The RENAMER program uses 13 different variable names (start with Z) which are added to the variable name table.  To get rid of the extra names, and to save programming space, follow this procedure: LIST the program to tape or disk, type NEW and ENTER the LISTed program, and SAVE it.  This should be done after every renaming session.
   Occasionally, if you're renaming a variable with a name that already exists, and the new name is very long, you won't be able to rename the variable.  If this happens, you'll be notified, and asked if you want to rename another variable.
   Dialogue with RENAMER requires a simple yes or no response.  A capital "Y" means "Yes." Any other keyboard response is taken as "No." An example of a Yes/No question is: "Do you want to change another variable?" This occurs after each successful pass, or when the old variable name entered isn't in the table.  If you don't want to change any more variable names, you're asked if you want to delete the RENAMER program.  The final routine deletes every line in the RENAMER program from your program in memory by entering RENAMER's line numbers in the forced-read mode.

When working with a long program with many variables, RENAMER may generate an ERROR 4 message.  ERROR 4 indicates the program has exceeded the computer's limit of 128 variable names.  This can occur while the renaming program is being ENTERed, or while RENAMER is running.  To correct this, LIST the original program to cassette or disk, type NEW and ENTER it again.  This clears unused names from the variable name table.  If this is unsuccessful, use RENAMER on itself.  Change the Z-name variables of RENAMER to variable names already used in your main program.  This fools BASIC into "thinking" you are using fewer variables.  After renaming the "Z" variables, LIST the RENAMER program back to cassette/disk, LOAD/ENTER your main program, then ENTER the new RENAMER last.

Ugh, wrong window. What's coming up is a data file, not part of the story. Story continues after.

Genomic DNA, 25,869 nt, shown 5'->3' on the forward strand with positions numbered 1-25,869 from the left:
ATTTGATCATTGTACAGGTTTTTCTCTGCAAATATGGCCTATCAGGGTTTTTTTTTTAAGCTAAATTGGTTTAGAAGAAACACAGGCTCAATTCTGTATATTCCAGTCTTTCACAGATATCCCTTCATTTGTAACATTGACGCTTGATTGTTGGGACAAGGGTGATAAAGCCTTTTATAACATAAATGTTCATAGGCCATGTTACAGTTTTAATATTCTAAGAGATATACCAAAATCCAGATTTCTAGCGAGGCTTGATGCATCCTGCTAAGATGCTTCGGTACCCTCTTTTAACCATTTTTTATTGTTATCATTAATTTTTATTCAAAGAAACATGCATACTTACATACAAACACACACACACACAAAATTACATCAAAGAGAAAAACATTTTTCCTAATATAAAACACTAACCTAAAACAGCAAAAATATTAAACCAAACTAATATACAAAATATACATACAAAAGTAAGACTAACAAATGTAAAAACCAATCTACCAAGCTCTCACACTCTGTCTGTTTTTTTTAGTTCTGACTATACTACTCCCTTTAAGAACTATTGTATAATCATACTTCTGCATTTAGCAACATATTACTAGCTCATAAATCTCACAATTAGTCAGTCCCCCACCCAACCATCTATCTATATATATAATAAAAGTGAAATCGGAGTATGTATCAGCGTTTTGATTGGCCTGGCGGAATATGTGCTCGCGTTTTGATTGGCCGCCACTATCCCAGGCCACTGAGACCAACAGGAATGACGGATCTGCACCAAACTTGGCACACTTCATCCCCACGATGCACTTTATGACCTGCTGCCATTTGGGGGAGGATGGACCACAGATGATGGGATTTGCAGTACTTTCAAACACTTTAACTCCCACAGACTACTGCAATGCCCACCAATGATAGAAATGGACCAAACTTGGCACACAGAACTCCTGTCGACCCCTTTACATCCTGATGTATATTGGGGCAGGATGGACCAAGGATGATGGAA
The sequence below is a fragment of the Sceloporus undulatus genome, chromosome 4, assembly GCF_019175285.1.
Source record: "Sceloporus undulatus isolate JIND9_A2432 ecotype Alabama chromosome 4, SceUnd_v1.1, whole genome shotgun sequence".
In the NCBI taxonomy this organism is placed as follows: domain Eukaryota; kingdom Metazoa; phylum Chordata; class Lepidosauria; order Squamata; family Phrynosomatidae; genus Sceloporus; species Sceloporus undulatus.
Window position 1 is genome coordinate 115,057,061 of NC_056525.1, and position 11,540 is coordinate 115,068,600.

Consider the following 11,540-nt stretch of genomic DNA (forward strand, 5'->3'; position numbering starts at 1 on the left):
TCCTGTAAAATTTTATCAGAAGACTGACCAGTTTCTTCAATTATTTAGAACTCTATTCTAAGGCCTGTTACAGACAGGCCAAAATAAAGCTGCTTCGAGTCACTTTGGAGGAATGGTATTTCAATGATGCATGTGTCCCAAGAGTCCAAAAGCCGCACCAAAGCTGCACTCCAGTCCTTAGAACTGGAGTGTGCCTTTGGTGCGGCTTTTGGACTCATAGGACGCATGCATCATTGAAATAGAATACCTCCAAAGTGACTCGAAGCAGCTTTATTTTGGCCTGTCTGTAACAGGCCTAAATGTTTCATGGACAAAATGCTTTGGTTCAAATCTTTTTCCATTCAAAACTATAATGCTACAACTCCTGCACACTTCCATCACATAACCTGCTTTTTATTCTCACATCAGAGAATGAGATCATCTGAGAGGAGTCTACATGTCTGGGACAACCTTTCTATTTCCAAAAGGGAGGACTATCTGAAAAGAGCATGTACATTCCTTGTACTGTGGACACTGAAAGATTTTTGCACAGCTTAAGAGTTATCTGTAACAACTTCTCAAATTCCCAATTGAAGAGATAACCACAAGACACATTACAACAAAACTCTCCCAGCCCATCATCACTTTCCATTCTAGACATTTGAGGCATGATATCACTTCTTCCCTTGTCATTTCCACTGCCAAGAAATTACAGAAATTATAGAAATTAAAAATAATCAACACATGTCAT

One other possible problem deserves mention.  BASIC will only accept up to three lines of code with the same line number.  If your original program already contains long lines of code, and your new variable names are longer than your old names, this three-line limit may be exceeded.  This is only a problem when you attempt to correct or change one of these long lines.  If you do this, the line is truncated when the RETURN key is pressed.  If you want to edit such a line, you must break it into two lines with separate line numbers first.
   Remember, you must LOAD your main BASIC program before ENTERing the RENAMER program.  RENAMER will not function properly otherwise.

William W Hough, an engineer with degrees from Northwestern and Stanford, has been interested in microcomputers for a relatively short time, but mastering the Atari has become a principal leisure-time activity for him. Bill also is the author of a logic game, Brainboggler, which is available through Educational Software, Inc.